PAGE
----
Md. Delegate Tiffany Alston Faces Second Indictment
ANNAPOLIS, Md. (AP) — A state legislator from Prince George’s County was indicted Thursday for a second time, prompting House Speaker Michael Busch to call for a state agency to conduct biweekly reviews of Delegate Tiffany Alston’s legislative account.
Alston, a Democrat, was indicted in September for allegedly spending campaign funds on wedding expenses and the salary of a law firm employee. The state prosecutor’s office on Thursday announced a second indictment, this one charging her with theft and misconduct in office.
The second indictment alleges Alston sought to pay an employee of her private law firm by arranging for her to be added to the state payroll at the rate of $100 a day. The state ended up paying about $800 to the employee, who never worked in Annapolis, the indictment says.
“Public service is a public trust, and persons elected to represent the public in the General Assembly have been entrusted to use their office for the good of the public,” State Prosecutor Emmet Davitt said in a statement. “The Office of the State Prosecutor will continue to vigorously investigate and prosecute public officers who betray the public trust and abuse their offices for personal gain.”
Alston, 34, did not respond to requests for comment on Thursday.
The attorney representing her in the previous indictment did not immediately respond to messages seeking comment.
Busch said in a statement Thursday that he has asked the Department of Legislative Services to assume responsibility for verifying timesheets of her legislative employees.
“While it is important to remember that Delegate Alston has not been convicted of a crime, I believe that the allegation of theft of state dollars warrants an immediate response to assure the public that legislative funds are being used appropriately by those who have been entrusted with them,” Busch, a Democrat, said in a statement.
The indictment in September charged Alston with one count each of felony and misdemeanor theft, misappropriation by a fiduciary and two election-law offenses. She is accused of issuing two campaign account checks totaling $3,560 to cover her wedding expenses last year. The indictment also alleges she used her campaign account to make payments of $660 to a law firm employee, and also withdrew $1,250 in cash for personal use last December, prosecutors said.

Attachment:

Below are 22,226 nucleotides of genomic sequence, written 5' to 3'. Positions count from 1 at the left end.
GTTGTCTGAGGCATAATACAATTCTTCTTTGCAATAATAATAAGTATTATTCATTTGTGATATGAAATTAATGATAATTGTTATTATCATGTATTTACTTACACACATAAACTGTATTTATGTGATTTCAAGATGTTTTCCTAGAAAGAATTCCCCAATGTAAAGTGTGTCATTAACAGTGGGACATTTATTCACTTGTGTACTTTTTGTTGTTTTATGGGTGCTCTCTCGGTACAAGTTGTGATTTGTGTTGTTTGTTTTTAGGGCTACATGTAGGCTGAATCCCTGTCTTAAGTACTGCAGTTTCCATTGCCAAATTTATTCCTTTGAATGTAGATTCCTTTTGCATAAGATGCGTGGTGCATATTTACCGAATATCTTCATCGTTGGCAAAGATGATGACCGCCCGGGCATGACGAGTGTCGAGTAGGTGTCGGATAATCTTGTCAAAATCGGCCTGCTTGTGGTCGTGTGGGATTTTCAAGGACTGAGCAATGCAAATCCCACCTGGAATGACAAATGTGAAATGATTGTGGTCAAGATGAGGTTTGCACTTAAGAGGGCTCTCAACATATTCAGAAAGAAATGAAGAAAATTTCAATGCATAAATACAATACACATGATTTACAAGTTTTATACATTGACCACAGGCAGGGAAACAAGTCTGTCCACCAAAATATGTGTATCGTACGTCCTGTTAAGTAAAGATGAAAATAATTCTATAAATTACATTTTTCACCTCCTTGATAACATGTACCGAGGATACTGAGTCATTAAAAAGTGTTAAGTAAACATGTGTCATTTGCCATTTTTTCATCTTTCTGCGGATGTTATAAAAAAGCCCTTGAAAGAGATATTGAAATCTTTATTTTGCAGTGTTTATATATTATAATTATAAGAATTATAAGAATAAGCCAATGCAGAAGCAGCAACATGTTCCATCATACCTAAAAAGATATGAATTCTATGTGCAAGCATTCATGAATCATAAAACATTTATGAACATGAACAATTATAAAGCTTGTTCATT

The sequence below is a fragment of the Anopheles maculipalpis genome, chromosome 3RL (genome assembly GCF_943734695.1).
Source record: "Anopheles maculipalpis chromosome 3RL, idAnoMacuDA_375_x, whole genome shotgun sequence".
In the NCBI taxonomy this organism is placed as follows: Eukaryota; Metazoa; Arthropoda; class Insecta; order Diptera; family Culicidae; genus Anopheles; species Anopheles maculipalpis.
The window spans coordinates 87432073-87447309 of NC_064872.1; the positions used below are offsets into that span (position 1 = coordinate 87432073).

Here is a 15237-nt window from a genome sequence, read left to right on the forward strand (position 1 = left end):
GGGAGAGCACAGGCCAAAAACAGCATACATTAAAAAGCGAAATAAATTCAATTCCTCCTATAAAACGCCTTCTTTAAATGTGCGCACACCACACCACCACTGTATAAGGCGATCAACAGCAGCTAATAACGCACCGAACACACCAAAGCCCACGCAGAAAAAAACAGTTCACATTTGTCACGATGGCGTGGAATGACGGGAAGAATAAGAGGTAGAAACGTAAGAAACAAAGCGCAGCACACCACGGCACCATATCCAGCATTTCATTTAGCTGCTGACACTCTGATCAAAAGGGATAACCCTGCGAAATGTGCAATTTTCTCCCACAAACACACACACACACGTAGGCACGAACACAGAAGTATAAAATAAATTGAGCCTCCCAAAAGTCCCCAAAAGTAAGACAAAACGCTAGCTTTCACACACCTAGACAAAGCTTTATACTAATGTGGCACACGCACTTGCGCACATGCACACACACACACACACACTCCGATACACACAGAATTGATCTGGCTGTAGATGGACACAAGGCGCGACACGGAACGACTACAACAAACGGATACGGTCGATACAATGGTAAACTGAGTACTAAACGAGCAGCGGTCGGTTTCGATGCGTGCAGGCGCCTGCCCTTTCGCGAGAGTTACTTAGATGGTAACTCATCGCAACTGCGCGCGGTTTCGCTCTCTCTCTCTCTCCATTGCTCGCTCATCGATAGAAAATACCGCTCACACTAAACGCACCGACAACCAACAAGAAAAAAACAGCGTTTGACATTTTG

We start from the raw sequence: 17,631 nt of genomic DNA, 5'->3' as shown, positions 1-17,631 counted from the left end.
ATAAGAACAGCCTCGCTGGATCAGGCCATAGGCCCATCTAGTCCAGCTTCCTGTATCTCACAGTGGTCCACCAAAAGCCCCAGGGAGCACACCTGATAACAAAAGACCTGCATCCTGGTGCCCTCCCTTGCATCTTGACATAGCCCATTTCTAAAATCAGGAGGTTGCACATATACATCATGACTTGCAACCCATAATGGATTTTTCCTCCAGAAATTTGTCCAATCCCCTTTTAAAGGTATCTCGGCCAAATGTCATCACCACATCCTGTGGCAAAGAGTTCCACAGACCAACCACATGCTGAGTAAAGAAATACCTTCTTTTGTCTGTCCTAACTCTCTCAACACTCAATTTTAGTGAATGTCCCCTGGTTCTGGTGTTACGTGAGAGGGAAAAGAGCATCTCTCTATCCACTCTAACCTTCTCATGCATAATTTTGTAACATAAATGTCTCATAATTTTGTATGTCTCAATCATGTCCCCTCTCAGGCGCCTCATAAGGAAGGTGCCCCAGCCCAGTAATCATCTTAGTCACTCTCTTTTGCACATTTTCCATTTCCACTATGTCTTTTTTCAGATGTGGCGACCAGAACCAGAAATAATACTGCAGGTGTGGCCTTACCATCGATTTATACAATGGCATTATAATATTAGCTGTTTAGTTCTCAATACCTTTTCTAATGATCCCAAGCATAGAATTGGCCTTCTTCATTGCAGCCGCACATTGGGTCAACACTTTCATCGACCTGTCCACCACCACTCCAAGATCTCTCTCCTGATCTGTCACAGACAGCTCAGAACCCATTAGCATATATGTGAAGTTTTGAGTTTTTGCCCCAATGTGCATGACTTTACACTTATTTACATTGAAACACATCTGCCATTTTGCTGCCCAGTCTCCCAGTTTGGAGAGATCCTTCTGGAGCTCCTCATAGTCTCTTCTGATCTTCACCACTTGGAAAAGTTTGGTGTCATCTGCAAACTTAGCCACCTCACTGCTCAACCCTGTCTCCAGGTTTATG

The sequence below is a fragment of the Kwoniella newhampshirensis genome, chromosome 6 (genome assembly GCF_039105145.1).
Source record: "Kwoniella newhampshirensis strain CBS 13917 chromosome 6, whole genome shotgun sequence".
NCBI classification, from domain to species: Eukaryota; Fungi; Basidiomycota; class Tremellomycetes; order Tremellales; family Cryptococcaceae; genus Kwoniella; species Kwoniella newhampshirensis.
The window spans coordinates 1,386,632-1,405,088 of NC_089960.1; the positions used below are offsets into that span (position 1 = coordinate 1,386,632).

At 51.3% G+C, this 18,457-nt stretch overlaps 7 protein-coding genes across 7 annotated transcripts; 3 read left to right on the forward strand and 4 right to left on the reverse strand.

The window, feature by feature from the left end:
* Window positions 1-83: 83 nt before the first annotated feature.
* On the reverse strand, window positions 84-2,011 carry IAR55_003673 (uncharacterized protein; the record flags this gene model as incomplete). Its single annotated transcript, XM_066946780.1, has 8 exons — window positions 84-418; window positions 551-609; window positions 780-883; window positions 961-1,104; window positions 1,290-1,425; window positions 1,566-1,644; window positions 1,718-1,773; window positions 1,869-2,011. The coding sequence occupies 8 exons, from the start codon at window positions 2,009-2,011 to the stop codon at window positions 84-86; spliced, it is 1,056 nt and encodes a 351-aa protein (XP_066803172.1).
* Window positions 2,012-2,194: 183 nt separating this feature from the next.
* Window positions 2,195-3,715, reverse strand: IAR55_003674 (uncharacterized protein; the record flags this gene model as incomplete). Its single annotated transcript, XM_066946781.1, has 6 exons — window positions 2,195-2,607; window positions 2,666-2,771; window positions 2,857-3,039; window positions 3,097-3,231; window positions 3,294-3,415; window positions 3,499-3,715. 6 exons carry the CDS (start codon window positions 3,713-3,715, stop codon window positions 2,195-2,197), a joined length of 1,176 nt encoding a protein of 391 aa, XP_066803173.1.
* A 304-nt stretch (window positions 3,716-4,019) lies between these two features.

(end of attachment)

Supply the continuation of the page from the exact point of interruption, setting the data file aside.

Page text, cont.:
Alston made news during the General Assembly’s 2011 session, sponsoring a bill to legalize same-sex marriage and later voting against the bill, saying she was having trouble balancing her personal views and constituent pressure.
Alston already faced as many as 18 1/2 years in prison if convicted of all five charges in the first indictment, though defendants in nonviolent cases hardly ever receive the maximum possible sentences. A trial in the case is set for May.
If Alston is convicted of both charges in the second indictment, she could face another 18 months or more.
The charges against Alston are the latest in a series of corruption allegations against Prince George’s County officeholders. Last week, former County Executive Jack Johnson was sentenced to more than seven years in prison for collecting bribes and extorting campaign contributions. His wife, former Councilwoman Leslie Johnson, was sentenced to one year and a day for obstructing an investigation into her husband’s corruption.
State Sen. Ulysses Currie was acquitted last month of charges of using his influence to benefit a grocery store chain for which he worked as a consultant. He could still face sanctions from an ethics panel of fellow lawmakers.
(Copyright 2011 by The Associated Press. All Rights Reserved.)